After nearly six months of waiting and jittery investors second guessing the competence of Nigeria’s new President Muhammadu Buhari for not putting in place a cabinet soon after he was inaugurated in May, Africa’s largest economy has a got 36 ministers.
Though the cabinet team Buhari announced on Wednesday was as expected, and leaner than the 42 ministers his predecessor Goodluck Jonathan had, it was not short of surprises for the markets.
Buhari named former investment banker, Kemi Adeosun, 48, to the key position of finance minister at a time the Nigerian economy has been hammered by falling oil prices and has left the west African nation struggling to meet some of its recurrent obligations.
Adeosun, A UK-trained accountant who served as a commissioner of finance in the south western state of Ogun where she helped to raise taxes and improve the state finances, was an unexpected choice for the finance ministry.
According to the Financial Times, many local business pundits were speculating that Buhari will settle on Okey Enelemah, a former Goldman Sachs banker who’s now the founder and chief executive of a Lagos-based private equity firm — African Capital Alliance, as the next finance minister.
Enelamah was named minister for industry, trade and investment.
Adeosun’s support for the central bank’s foreign-exchange restrictions and dismal of a currency devaluation to solve the country’s currency owes does not sit well with many investors.
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“Adeosun’s seeming endorsement of current FX policy choices during her senate testimony will disappoint investors who had been hoping for more rapid liberalization of Nigeria’s FX market,” Razia Khan, chief Africa economist at Standard Chartered Bank, told Bloomberg.
But not everybody is skeptical of Adeosuns appointment.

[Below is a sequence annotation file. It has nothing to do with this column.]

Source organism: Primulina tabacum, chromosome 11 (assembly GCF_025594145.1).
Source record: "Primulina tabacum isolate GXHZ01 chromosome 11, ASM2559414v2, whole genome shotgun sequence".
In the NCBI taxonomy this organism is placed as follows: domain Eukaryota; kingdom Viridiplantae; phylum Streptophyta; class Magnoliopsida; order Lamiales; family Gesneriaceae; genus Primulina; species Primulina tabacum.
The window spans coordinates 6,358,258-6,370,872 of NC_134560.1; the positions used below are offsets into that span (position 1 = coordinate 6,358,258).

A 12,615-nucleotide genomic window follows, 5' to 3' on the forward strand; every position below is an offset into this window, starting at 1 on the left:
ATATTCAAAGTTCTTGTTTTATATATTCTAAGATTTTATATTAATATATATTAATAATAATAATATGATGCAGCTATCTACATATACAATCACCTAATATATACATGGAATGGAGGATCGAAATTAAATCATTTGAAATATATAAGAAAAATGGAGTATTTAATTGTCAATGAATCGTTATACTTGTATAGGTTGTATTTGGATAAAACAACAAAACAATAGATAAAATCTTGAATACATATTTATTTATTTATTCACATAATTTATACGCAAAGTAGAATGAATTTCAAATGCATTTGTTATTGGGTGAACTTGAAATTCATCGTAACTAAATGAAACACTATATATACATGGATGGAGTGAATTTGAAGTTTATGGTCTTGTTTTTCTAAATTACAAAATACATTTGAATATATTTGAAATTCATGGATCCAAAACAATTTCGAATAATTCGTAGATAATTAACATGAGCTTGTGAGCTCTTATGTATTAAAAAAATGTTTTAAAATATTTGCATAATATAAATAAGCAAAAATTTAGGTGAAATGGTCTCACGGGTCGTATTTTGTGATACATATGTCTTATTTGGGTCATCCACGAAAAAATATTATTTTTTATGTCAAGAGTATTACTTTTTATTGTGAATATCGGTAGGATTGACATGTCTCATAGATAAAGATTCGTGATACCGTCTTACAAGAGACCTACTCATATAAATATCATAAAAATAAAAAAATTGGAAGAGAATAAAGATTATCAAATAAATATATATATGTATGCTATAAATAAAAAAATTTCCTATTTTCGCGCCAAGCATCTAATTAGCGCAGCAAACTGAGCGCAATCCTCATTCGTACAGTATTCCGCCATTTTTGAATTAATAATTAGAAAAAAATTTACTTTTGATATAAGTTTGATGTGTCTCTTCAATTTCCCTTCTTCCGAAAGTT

Bismarck Rewane, head of Lagos-based consultancy firm Financial Derivatives Co., told Bloomberg that Adeosun’s appointment was an “excellent choice”.
“Ogun state was in shambles, she put the state finances in strong position,” Rewane said. “She did a remarkable thing taking the state revenue from a negative position to a positive level.”
During her four year stint as the commissioner of finance in Ogun’s government, U.K.-born Adeosun was an investment banker with Lagos-based Chapel Hill Denham Ltd. and an accountant at auditing and consultancy firm PricewaterhouseCoopers LLP.
While her work in strengthening the state of finances in Ogun State is good credential for the finance minister position, some feel that it is not enough for her to lead the country’s in raising financial debt from the international markets if the need arise.
Nigeria, which has come under immense pressure from IMF to devalue its currency, is expected to increase its spending next year despite a fall in revenue from oil export due to lower international prices.
“The early indications out of the (Nigerian) administration suggest that the 2016 budget may grow to about $35 billion, from $22 billion last year,” Phillippe de Pontet, an analyst at Eurasia Group predicts.
This means more borrowing from both domestic and international market.
Malte Liewerscheidt, senior Africa analyst at Verisk Maplecroft, told Forbes that “Adeosun’s appointment to head the most important ministry during a time of economic crisis will stir some controversy. She is relatively inexperienced, especially compared to her immediate predecessor Ngozi Okonjo-Iweala, a political heavyweight.”